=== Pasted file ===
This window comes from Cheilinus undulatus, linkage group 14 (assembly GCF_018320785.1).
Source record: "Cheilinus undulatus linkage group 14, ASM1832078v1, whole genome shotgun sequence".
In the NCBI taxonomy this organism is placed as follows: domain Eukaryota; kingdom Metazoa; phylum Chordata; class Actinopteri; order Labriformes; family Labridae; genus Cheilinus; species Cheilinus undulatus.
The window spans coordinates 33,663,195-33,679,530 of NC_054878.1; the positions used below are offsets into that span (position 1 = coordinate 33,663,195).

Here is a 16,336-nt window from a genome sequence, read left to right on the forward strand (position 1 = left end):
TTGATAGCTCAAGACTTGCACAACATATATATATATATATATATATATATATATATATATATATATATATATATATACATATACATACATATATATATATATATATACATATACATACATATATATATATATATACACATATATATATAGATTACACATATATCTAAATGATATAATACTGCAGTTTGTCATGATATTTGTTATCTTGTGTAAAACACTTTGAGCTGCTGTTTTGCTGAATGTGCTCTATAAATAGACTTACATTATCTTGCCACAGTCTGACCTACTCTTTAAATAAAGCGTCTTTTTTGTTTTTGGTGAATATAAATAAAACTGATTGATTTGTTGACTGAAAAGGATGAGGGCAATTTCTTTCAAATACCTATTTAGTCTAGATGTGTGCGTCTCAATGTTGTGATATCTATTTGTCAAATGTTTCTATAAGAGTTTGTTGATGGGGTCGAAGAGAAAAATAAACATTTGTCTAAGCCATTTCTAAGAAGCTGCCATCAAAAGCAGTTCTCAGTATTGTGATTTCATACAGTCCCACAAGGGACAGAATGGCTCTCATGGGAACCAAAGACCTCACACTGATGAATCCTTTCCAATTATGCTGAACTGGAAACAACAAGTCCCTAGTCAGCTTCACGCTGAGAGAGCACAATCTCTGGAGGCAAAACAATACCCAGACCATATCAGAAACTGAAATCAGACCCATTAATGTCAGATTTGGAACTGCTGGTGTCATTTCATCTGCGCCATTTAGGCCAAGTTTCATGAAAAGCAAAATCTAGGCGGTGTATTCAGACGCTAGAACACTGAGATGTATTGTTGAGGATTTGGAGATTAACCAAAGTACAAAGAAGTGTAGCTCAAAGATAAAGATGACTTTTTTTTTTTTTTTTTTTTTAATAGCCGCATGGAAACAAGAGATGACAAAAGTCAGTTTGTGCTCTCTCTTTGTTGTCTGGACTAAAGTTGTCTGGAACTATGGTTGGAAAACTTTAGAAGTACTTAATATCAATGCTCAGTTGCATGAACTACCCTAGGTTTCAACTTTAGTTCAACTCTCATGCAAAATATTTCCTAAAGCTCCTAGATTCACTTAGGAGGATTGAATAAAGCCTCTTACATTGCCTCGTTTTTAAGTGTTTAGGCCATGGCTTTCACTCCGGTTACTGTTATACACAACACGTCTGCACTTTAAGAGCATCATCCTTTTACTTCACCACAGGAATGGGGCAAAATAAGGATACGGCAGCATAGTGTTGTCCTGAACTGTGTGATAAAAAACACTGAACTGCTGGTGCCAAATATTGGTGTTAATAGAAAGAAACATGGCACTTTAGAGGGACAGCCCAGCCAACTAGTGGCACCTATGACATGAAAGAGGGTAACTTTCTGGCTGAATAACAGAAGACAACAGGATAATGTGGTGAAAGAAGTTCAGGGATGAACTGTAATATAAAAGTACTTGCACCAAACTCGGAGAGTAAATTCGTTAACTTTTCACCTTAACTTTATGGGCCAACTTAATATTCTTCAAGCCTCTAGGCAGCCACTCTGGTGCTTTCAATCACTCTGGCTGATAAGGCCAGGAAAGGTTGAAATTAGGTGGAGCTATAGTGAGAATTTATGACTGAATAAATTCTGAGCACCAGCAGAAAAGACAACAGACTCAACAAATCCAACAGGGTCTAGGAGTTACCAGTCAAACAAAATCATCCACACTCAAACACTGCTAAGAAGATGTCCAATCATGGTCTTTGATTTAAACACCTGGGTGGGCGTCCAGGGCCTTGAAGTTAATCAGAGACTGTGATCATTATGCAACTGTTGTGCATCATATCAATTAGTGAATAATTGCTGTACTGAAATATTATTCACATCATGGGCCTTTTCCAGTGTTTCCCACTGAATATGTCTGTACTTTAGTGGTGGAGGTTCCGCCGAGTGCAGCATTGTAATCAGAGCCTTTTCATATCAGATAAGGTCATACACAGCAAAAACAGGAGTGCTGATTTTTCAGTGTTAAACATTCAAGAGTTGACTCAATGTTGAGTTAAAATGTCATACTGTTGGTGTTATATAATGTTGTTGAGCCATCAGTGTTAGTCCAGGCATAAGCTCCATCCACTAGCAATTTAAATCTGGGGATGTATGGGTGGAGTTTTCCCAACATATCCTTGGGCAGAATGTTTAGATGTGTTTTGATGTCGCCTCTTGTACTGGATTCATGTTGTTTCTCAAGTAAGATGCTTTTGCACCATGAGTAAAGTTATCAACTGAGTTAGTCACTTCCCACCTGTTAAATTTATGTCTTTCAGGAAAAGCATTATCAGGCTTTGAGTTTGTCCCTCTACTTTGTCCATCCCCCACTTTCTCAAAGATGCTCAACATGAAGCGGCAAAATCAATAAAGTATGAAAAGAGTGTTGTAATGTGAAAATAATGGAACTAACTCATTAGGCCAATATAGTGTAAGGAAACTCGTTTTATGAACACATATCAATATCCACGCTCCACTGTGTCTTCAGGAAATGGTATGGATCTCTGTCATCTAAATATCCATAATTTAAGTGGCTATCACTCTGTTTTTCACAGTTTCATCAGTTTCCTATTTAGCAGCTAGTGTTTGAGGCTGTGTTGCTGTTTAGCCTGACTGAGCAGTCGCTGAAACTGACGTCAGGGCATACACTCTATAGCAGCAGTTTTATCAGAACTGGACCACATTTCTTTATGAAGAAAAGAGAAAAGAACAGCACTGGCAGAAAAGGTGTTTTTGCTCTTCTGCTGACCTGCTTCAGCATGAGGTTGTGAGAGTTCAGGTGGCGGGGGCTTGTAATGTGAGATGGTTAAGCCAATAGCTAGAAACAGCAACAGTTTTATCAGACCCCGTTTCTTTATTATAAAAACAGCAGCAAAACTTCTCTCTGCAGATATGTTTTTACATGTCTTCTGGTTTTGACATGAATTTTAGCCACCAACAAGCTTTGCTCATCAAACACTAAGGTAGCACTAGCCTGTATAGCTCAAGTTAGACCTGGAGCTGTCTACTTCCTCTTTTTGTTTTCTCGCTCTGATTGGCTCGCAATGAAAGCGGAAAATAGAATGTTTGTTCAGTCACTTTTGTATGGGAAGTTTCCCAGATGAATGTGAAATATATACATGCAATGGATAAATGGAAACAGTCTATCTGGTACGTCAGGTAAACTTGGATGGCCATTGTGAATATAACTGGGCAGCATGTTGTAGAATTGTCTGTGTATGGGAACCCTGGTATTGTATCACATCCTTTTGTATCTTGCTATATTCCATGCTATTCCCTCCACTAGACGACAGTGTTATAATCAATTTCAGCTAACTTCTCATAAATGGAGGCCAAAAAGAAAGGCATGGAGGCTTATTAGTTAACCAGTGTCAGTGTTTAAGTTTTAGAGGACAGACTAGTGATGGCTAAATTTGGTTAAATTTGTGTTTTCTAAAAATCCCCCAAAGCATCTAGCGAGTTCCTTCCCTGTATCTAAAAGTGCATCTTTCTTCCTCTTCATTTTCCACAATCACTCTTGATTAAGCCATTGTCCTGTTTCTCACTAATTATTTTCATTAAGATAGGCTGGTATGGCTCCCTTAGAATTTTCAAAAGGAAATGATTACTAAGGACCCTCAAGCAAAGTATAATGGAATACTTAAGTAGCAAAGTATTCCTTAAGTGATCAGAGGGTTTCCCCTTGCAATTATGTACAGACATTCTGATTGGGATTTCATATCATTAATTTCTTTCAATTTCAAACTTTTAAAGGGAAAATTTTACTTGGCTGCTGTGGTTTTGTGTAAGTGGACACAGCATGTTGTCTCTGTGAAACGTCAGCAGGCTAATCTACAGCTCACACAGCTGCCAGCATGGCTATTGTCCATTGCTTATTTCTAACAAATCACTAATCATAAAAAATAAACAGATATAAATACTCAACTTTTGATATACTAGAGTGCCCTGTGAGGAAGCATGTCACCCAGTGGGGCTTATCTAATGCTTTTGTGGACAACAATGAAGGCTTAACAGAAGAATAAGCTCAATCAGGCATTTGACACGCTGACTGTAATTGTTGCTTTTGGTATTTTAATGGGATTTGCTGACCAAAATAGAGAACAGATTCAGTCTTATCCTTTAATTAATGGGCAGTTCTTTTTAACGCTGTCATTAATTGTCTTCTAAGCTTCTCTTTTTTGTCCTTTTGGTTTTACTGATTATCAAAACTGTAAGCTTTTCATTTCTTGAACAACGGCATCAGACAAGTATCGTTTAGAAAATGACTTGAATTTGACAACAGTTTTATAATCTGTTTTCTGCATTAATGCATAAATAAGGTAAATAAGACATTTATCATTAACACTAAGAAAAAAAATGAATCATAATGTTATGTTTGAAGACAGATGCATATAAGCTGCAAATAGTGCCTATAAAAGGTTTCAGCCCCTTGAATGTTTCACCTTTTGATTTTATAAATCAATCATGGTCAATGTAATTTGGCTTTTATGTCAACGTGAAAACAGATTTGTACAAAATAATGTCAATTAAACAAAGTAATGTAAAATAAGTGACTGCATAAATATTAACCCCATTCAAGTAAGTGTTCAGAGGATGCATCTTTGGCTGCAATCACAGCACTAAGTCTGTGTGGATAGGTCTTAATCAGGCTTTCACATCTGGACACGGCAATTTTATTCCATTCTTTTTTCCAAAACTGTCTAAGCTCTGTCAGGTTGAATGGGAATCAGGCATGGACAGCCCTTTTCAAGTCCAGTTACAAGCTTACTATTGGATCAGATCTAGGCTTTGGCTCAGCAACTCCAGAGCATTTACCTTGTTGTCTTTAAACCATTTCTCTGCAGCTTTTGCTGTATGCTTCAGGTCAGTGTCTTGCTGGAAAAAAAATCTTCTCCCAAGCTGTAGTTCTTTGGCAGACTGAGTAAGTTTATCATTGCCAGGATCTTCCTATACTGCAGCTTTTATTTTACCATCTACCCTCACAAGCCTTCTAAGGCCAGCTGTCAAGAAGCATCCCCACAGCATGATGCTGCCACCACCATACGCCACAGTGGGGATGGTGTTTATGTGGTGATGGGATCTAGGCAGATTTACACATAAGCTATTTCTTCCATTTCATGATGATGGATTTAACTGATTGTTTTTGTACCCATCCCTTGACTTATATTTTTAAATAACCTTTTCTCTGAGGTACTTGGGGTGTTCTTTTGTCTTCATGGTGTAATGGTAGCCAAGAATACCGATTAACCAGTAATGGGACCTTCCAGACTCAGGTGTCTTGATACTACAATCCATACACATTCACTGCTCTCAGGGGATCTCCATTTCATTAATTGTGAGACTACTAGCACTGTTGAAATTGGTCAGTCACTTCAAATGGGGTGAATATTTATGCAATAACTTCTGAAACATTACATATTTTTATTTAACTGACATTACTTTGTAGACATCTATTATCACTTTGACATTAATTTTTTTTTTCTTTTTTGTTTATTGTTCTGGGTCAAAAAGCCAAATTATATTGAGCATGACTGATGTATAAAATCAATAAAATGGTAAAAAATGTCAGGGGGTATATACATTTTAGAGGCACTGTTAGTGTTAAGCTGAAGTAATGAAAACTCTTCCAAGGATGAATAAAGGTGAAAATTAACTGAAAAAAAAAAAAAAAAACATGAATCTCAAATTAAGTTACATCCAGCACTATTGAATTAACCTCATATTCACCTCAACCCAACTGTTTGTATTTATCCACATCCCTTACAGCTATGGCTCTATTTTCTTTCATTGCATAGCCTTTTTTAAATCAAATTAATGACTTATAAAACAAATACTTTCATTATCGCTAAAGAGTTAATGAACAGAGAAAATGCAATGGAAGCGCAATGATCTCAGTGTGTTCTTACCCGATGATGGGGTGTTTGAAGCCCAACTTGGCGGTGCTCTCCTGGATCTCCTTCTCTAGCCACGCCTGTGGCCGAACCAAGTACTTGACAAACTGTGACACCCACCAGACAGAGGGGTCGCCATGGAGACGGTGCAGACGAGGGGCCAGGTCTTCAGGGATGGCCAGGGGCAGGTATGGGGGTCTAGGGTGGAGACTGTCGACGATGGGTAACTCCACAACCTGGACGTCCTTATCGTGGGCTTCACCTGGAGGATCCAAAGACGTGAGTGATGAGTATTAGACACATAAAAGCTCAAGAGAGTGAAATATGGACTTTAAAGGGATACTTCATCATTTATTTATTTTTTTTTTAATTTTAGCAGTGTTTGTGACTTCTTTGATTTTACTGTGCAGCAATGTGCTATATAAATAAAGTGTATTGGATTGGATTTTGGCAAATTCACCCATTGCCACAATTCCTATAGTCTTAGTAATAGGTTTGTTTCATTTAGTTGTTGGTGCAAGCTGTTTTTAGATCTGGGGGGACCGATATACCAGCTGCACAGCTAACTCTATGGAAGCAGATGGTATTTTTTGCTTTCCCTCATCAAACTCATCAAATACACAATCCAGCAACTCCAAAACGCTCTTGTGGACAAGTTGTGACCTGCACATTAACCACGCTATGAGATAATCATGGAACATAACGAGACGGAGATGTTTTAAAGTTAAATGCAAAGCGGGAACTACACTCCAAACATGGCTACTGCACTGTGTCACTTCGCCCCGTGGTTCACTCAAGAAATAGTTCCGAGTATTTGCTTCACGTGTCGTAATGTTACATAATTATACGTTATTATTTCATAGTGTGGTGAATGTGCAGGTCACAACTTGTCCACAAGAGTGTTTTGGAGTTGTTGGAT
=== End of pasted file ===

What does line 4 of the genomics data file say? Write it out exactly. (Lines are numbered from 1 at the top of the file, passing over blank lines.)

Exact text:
The window spans coordinates 33,663,195-33,679,530 of NC_054878.1; the positions used below are offsets into that span (position 1 = coordinate 33,663,195).